Establishing a rapport prior to attendance will reduce anxiety and minimise time spent in the dental setting.

Wonderful members of the British Society of Paediatric Dentistry have created a range of resources to support children requiring urgent dental care. These include an editable social story and leaflets and are free to access here.

What can practices do to encourage frequent attendance?

Parents may be reluctant to bring their children to practices, especially in the early days of practices reopening.  This is understandable.

We have spent weeks telling them to ‘stay safe, stay home’ so any change to this message requires explanation. In the first few weeks it is likely that practices will provide urgent dental care to their own patients. Many of these parents will be incredibly grateful to see their child relieved of pain.

Once more routine appointments are made available, parents will require reassurance that it is safe to attend. Dental teams should explain the measures that they are taking to provide safe oral healthcare – sharing this information via social media and on their practice websites.

The needs of shielded patients must not be overlooked.  For the time being these children should not be near a hospital or practice setting unless urgent dental care is indicated.

Dentists say the pandemic could have a detrimental effect on children's oral health
How have you started to plan for the return to routine dentistry?

I have been tasked with leading the recovery plan for paediatric dentistry with my consultant colleague, Oosh Devalia, who leads the Mini Mouth Care Matters (MiniMCM) campaign.

This is both a huge responsibility but also a great opportunity. What we do know is that this is not ‘getting back to normal’. Things might not look ‘normal’ for some time – maybe as long as two to three years, depending on the speed of developing a safe vaccine. We have tasked expert groups with supporting this work. For example, there is a rapid review looking at the guidelines followed internationally.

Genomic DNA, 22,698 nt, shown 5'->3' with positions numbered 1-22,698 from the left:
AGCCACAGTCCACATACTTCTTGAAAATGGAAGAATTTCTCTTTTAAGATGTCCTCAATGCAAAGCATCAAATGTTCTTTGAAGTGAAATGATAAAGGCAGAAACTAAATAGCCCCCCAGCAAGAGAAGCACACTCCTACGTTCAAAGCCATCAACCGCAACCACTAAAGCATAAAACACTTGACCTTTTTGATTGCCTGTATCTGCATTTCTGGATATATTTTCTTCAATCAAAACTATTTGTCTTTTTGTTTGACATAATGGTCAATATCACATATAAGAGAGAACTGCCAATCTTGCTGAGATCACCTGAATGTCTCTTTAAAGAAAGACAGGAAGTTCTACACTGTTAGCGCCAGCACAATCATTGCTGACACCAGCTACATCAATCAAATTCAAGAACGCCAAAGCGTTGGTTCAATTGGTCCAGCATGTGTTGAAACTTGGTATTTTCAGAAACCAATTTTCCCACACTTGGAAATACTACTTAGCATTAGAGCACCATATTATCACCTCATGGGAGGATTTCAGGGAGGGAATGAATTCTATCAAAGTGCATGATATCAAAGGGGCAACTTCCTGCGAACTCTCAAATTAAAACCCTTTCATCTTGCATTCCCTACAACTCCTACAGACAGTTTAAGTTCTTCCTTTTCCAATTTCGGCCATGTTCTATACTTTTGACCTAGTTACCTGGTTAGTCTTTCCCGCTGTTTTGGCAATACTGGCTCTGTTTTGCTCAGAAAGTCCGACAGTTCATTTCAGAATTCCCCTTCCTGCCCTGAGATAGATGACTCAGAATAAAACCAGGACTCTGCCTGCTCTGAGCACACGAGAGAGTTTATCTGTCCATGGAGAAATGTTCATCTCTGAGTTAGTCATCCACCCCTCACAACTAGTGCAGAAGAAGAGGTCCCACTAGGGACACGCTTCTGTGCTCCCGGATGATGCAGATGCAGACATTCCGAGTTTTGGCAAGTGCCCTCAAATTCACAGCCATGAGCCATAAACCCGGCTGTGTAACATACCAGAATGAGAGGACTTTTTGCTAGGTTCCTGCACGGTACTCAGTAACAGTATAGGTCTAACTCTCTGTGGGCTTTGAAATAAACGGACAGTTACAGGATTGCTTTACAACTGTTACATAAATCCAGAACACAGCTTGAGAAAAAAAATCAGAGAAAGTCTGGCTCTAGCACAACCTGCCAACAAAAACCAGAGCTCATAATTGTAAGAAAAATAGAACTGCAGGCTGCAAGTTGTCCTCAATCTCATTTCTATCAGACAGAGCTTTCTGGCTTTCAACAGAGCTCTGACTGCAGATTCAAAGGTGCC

It is important that we do not reinvent the wheel, but also recognise that some countries have had a significantly different level of disease experience. This is reflected in their national recommendations.  We have also asked SDCEP, a recognised authority in this field, to review their guideline on the management of dental caries in children.

What impact could COVID-19 have on children’s oral health as a whole?

If we get this wrong, the impact on children’s oral health could be catastrophic. Already long waiting times for operations could spiral out of control and a stretched workforce would face inevitable burnout.

But what if opportunity should emerge from this disaster? An opportunity to create an oral healthcare system that works and is accessible to all. A system that supports the most vulnerable, a system that is prevention focused and a system which works not just for children but for practitioners too?

I genuinely believe we have this opportunity. The existing dental contract does not work for children.  A move to a capitation system for children would allow our hardworking GDPs to provide preventively focused, evidence-based oral healthcare. They would once again become the care co-ordinators for our children, ensuring that every child fulfilled their right to have a smile for life.